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Anaesthesia, Pain and Intensive Care ; 25(2):185-188, 2021.
Article in English | EMBASE | ID: covidwho-1227294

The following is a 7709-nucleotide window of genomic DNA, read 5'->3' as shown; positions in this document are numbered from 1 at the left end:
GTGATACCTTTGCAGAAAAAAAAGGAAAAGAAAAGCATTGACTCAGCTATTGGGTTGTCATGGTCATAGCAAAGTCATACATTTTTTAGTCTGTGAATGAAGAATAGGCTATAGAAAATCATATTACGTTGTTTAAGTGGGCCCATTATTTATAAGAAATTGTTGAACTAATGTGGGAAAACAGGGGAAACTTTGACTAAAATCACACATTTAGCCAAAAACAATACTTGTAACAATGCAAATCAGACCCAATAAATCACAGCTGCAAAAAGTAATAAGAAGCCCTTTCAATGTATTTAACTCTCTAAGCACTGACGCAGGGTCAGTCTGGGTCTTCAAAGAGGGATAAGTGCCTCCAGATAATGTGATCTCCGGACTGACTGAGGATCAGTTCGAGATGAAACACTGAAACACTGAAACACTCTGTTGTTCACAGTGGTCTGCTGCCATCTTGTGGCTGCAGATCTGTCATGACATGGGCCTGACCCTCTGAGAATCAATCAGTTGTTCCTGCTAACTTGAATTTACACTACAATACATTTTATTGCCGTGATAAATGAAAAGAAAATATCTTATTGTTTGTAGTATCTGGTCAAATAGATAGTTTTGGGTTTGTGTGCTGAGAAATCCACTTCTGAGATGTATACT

Background & Objective: The massive burden of COVID-19 disease is believed to be associated with significant psychological disturbances on healthcare professionals. Increasing levels of stress may lead to anxiety, depression, burnout syndrome, and in severe cases, post-Traumatic stress disorder. The objective of this study was to examine the presence of stress among resident trainee doctors working in a tertiary care hospital in Saudi Arabia in the context of the corona pandemic. Methodology: This was a cross-sectional study conducted in Security Forces Hospital, Riyadh, Saudi Arabia. We included the resident trainee doctors from different specialties of our hospital including medical, surgical, anesthesia, emergency room (ER), and critical care units. We used convenience sampling to select study respondents. Perceived Stress Scale (PSS) was used for assessing the stress levels among trainees. Trainees were requested to fill the questionnaire either online survey monkey or in paper form. All data were entered and analyzed using SPSS version 26. We calculated mean, standard deviation, frequency count, and percentages for the perceived stress. Results: A total of 60 trainees were included in this study. Mean PSS-10 score was 20 5.51, with a range between 6 and 34. Four (6.7 %) trainees had low stress and 50 (83.3 %) trainees had moderate stress while 6 (10 %) trainees had high stress Conclusion: The majority of resident trainees in our study experienced a moderate level of anxiety during this COVID pandemic.